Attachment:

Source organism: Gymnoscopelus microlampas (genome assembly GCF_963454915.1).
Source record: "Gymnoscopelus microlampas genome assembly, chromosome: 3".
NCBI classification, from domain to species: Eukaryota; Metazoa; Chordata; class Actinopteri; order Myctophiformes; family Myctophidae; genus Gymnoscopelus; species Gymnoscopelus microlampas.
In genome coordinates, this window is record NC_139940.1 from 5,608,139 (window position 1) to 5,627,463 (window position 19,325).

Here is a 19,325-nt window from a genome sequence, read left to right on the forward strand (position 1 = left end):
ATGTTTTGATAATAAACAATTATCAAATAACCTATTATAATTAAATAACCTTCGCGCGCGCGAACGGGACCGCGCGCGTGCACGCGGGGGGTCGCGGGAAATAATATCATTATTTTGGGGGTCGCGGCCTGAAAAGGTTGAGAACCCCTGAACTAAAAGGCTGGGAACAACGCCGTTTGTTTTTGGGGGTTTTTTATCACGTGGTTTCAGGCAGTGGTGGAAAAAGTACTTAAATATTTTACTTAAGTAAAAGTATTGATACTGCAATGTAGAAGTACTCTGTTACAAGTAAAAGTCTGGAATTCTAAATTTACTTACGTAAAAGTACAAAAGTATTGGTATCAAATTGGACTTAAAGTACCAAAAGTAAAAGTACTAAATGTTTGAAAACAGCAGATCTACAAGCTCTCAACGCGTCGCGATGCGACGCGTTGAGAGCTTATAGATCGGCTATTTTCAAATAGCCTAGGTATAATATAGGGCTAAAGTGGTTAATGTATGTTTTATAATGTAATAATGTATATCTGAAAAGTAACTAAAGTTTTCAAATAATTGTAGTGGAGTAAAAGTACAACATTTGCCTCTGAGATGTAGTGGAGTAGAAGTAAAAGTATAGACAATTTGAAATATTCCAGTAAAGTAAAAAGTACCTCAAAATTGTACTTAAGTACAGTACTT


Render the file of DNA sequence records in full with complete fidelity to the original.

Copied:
Source organism: Gymnoscopelus microlampas (genome assembly GCF_963454915.1).
Source record: "Gymnoscopelus microlampas genome assembly, chromosome: 3".
NCBI classification, from domain to species: Eukaryota; Metazoa; Chordata; class Actinopteri; order Myctophiformes; family Myctophidae; genus Gymnoscopelus; species Gymnoscopelus microlampas.
In genome coordinates, this window is record NC_139940.1 from 5,608,139 (window position 1) to 5,627,463 (window position 19,325).

Here is a 19,325-nt window from a genome sequence, read left to right on the forward strand (position 1 = left end):
ATGTTTTGATAATAAACAATTATCAAATAACCTATTATAATTAAATAACCTTCGCGCGCGCGAACGGGACCGCGCGCGTGCACGCGGGGGGTCGCGGGAAATAATATCATTATTTTGGGGGTCGCGGCCTGAAAAGGTTGAGAACCCCTGAACTAAAAGGCTGGGAACAACGCCGTTTGTTTTTGGGGGTTTTTTATCACGTGGTTTCAGGCAGTGGTGGAAAAAGTACTTAAATATTTTACTTAAGTAAAAGTATTGATACTGCAATGTAGAAGTACTCTGTTACAAGTAAAAGTCTGGAATTCTAAATTTACTTACGTAAAAGTACAAAAGTATTGGTATCAAATTGGACTTAAAGTACCAAAAGTAAAAGTACTAAATGTTTGAAAACAGCAGATCTACAAGCTCTCAACGCGTCGCGATGCGACGCGTTGAGAGCTTATAGATCGGCTATTTTCAAATAGCCTAGGTATAATATAGGGCTAAAGTGGTTAATGTATGTTTTATAATGTAATAATGTATATCTGAAAAGTAACTAAAGTTTTCAAATAATTGTAGTGGAGTAAAAGTACAACATTTGCCTCTGAGATGTAGTGGAGTAGAAGTAAAAGTATAGACAATTTGAAATATTCCAGTAAAGTAAAAAGTACCTCAAAATTGTACTTAAGTACAGTACTT